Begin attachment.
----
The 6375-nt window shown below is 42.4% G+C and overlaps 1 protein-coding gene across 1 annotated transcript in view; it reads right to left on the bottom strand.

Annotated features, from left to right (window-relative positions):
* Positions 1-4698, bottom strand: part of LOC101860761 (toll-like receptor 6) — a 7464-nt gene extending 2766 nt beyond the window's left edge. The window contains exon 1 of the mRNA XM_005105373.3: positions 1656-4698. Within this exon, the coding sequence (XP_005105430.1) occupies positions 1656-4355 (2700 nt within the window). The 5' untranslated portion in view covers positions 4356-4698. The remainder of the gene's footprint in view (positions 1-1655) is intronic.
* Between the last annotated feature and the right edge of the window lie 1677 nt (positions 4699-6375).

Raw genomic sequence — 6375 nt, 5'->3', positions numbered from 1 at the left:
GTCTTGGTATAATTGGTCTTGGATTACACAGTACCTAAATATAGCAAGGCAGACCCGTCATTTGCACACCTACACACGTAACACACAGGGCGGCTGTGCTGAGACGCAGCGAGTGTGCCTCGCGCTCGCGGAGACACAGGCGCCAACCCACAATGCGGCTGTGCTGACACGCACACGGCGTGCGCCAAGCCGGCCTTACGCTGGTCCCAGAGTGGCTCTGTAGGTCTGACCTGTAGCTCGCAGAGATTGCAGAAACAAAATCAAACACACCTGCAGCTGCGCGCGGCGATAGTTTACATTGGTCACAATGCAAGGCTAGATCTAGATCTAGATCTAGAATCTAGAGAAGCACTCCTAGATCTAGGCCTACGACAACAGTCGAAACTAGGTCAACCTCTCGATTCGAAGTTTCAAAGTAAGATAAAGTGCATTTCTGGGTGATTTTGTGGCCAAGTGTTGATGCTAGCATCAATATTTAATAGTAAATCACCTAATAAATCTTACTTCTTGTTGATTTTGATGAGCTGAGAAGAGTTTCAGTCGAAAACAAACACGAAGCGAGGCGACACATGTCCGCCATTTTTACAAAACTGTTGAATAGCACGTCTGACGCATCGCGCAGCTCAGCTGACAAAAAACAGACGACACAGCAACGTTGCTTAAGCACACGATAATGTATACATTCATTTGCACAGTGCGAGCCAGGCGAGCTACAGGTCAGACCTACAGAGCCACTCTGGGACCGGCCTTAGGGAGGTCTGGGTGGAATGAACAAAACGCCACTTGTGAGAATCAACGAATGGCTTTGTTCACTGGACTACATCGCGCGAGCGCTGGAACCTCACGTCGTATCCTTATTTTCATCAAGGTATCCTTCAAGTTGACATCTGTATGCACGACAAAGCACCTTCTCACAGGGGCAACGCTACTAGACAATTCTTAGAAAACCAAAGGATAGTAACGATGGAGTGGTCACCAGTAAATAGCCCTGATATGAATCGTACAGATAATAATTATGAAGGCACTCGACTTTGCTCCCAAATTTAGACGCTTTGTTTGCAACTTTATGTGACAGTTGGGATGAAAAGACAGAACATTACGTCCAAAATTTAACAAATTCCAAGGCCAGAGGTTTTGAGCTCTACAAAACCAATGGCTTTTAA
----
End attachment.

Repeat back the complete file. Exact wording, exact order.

The 6375-nt window shown below is 42.4% G+C and overlaps 1 protein-coding gene across 1 annotated transcript in view; it reads right to left on the bottom strand.

Annotated features, from left to right (window-relative positions):
* Positions 1-4698, bottom strand: part of LOC101860761 (toll-like receptor 6) — a 7464-nt gene extending 2766 nt beyond the window's left edge. The window contains exon 1 of the mRNA XM_005105373.3: positions 1656-4698. Within this exon, the coding sequence (XP_005105430.1) occupies positions 1656-4355 (2700 nt within the window). The 5' untranslated portion in view covers positions 4356-4698. The remainder of the gene's footprint in view (positions 1-1655) is intronic.
* Between the last annotated feature and the right edge of the window lie 1677 nt (positions 4699-6375).

Raw genomic sequence — 6375 nt, 5'->3', positions numbered from 1 at the left:
GTCTTGGTATAATTGGTCTTGGATTACACAGTACCTAAATATAGCAAGGCAGACCCGTCATTTGCACACCTACACACGTAACACACAGGGCGGCTGTGCTGAGACGCAGCGAGTGTGCCTCGCGCTCGCGGAGACACAGGCGCCAACCCACAATGCGGCTGTGCTGACACGCACACGGCGTGCGCCAAGCCGGCCTTACGCTGGTCCCAGAGTGGCTCTGTAGGTCTGACCTGTAGCTCGCAGAGATTGCAGAAACAAAATCAAACACACCTGCAGCTGCGCGCGGCGATAGTTTACATTGGTCACAATGCAAGGCTAGATCTAGATCTAGATCTAGAATCTAGAGAAGCACTCCTAGATCTAGGCCTACGACAACAGTCGAAACTAGGTCAACCTCTCGATTCGAAGTTTCAAAGTAAGATAAAGTGCATTTCTGGGTGATTTTGTGGCCAAGTGTTGATGCTAGCATCAATATTTAATAGTAAATCACCTAATAAATCTTACTTCTTGTTGATTTTGATGAGCTGAGAAGAGTTTCAGTCGAAAACAAACACGAAGCGAGGCGACACATGTCCGCCATTTTTACAAAACTGTTGAATAGCACGTCTGACGCATCGCGCAGCTCAGCTGACAAAAAACAGACGACACAGCAACGTTGCTTAAGCACACGATAATGTATACATTCATTTGCACAGTGCGAGCCAGGCGAGCTACAGGTCAGACCTACAGAGCCACTCTGGGACCGGCCTTAGGGAGGTCTGGGTGGAATGAACAAAACGCCACTTGTGAGAATCAACGAATGGCTTTGTTCACTGGACTACATCGCGCGAGCGCTGGAACCTCACGTCGTATCCTTATTTTCATCAAGGTATCCTTCAAGTTGACATCTGTATGCACGACAAAGCACCTTCTCACAGGGGCAACGCTACTAGACAATTCTTAGAAAACCAAAGGATAGTAACGATGGAGTGGTCACCAGTAAATAGCCCTGATATGAATCGTACAGATAATAATTATGAAGGCACTCGACTTTGCTCCCAAATTTAGACGCTTTGTTTGCAACTTTATGTGACAGTTGGGATGAAAAGACAGAACATTACGTCCAAAATTTAACAAATTCCAAGGCCAGAGGTTTTGAGCTCTACAAAACCAATGGCTTTTAA